Crisis = Opportunity for Single-Payer

Fiscal crises may force Obama to save costs via a single-payer plan.

By Roger Bybee for Dollars and Sense

President Obama seems ready to proceed full-throttle toward a health care reform plan, but one that will keep private insurers at the center of the system. The plan, termed “guaranteed affordable choice,” would allow workers to “keep the insurance they like,” find a rival private insurer, or opt into a Medicare-style public plan.

To date, Obama has sensibly insisted that quick action on health care is imperative. “It’s not something that we can put off because of the [financial] emergency,” Obama declared in December. “This is part of the emergency.” Questioned about the wisdom of launching a $100 billion health care program at a time of mounting government deficits, “I ask a different question,” Obama countered. “How can we afford not to?”

He’s right: economic meltdown is making health care reform more urgent by the day. Hospitals are hurting; while “the number of paying patients and profitable elective procedures is down . . . ,” the LA Times reported recently, “the number of uninsured patients whom hospitals treat is rising.” At the same time, escalating health care costs are squeezing private employers and governments alike. “The new Congressional Budget Office report shows that rising health care costs are the largest driver of the nation’s long-term budget problems,” budget watchdog Robert Greenstein of the Center on Budget and Policy Priorities told Congress last fall.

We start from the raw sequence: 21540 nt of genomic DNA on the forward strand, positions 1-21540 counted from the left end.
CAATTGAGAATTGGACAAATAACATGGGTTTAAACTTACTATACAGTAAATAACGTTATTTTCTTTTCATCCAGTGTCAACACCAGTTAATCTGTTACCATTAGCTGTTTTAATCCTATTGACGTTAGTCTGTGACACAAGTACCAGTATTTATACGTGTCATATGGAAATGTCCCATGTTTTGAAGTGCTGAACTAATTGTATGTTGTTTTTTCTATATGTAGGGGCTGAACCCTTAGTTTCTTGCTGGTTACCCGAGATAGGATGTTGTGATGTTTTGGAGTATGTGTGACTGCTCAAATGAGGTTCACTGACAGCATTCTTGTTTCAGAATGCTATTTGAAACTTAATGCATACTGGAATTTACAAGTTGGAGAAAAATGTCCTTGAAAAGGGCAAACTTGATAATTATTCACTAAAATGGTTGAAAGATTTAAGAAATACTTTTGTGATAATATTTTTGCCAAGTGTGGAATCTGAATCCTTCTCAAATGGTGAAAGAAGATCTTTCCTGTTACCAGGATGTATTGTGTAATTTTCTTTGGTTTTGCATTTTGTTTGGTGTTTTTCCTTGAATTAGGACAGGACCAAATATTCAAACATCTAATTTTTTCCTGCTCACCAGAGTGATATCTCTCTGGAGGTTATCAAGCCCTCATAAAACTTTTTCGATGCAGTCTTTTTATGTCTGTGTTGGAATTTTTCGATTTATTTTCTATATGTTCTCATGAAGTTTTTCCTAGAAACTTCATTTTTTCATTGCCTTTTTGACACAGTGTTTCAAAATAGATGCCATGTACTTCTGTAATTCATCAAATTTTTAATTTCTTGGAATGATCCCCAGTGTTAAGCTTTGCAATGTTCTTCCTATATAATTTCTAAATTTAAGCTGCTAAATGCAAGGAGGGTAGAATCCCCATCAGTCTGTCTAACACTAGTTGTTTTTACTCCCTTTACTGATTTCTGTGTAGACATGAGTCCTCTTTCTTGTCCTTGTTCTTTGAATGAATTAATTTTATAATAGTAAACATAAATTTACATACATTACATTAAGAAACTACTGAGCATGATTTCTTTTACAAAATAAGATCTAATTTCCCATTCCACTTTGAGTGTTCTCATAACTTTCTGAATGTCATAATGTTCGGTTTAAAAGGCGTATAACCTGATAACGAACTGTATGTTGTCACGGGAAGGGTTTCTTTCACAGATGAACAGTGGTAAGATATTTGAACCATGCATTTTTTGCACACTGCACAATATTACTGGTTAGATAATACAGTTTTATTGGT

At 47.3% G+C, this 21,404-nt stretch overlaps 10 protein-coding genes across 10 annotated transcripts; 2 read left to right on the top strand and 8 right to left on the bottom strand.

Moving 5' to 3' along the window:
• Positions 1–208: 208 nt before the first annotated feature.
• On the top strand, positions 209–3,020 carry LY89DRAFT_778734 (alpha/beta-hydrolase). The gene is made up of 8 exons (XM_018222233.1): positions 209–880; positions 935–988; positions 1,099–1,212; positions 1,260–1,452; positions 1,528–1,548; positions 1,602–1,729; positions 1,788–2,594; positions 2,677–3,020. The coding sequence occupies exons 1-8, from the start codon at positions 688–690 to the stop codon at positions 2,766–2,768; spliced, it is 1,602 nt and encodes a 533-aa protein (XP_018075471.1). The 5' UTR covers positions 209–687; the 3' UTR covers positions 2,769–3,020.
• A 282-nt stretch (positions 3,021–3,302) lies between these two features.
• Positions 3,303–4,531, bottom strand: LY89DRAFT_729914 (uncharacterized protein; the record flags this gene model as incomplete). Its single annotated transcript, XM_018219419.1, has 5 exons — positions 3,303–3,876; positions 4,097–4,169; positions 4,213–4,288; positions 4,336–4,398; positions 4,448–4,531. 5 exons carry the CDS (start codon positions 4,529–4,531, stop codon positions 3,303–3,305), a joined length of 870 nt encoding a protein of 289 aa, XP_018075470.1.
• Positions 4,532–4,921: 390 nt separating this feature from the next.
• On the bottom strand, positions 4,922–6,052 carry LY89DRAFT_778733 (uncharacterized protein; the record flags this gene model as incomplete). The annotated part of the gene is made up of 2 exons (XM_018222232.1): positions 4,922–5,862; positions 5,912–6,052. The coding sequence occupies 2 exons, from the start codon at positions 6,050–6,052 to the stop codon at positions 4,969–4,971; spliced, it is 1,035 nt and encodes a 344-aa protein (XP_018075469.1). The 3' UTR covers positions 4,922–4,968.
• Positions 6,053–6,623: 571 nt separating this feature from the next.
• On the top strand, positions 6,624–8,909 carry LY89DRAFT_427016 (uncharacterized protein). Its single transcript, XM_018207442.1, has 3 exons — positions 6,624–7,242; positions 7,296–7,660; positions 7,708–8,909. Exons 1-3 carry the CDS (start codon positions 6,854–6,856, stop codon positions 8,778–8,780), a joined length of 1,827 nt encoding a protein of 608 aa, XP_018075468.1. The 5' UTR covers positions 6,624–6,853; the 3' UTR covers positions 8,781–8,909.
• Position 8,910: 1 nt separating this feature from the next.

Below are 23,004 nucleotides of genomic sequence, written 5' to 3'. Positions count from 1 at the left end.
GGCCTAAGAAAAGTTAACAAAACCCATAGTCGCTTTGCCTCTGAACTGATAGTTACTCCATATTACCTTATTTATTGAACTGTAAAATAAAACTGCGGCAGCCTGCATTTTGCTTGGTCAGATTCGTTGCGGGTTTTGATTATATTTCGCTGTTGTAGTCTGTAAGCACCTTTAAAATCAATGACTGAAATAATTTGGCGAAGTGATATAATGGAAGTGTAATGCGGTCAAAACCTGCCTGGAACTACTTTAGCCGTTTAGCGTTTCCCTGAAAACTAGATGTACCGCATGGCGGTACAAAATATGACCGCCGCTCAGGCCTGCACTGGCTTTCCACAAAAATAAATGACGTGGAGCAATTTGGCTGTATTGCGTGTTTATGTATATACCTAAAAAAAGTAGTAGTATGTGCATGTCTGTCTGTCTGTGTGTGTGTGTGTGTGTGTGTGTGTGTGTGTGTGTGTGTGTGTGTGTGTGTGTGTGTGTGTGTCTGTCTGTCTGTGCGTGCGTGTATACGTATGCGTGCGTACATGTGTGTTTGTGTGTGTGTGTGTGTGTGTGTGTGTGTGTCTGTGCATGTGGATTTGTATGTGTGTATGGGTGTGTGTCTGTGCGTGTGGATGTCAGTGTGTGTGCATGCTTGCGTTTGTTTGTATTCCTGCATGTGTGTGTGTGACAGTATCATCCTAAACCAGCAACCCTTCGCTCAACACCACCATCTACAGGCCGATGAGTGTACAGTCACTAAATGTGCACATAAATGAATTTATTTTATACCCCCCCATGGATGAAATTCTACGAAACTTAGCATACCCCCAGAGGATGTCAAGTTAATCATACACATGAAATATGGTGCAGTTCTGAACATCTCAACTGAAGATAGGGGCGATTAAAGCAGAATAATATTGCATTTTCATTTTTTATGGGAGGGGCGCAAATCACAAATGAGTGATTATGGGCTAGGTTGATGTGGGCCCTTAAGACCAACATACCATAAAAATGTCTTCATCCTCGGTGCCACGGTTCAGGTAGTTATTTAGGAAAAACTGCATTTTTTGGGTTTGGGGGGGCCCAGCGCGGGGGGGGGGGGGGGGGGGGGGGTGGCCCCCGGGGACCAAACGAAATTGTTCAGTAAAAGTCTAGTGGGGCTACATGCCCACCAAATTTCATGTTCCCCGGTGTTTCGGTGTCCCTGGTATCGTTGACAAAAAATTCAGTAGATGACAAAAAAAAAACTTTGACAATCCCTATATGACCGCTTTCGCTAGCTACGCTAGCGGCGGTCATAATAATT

But Obama’s hybrid, public-private plan is likely to hit a fiscal wall as federal spending balloons, and along with it the deficit. In the end, both popular sentiment and fiscal barriers may force him to follow a different course.

The administration’s plan subsidizes lower-income Americans to enable them to buy private health insurance. Contrary to Obama’s statements during the campaign, his plan will “need to require” all individuals to have health insurance, concludes the respected Commonwealth Fund. Such a mandate would be crucial to securing industry concessions necessary to move toward universal coverage, particularly a ban on excluding people with pre-existing conditions from coverage.

If so, the plan would eventually deliver tens of millions of new enrollees —the number of uninsured is about 47 million—to the insurance companies. Some 31% of their premiums, in many cases government-subsidized, will go into overhead and insurance company profits—an estimated $400 billion annual burden weighing down the health care system.

But this plan is on a collision course with the fiscal realities. On top of the budget wreckage left by the Bush years, the federal government’s fiscal demands are exploding. Health care reform faces daunting competition from a $787 billion stimulus package; the president’s $72 billion decision to delay repealing the Bush tax cuts for high earners; a Wall Street, bank, and insurance company bailout at $700 billion to date and likely to grow; and the ongoing Iraq and Afghanistan wars, together costing $170 billion in “extra” defense spending in FY2009.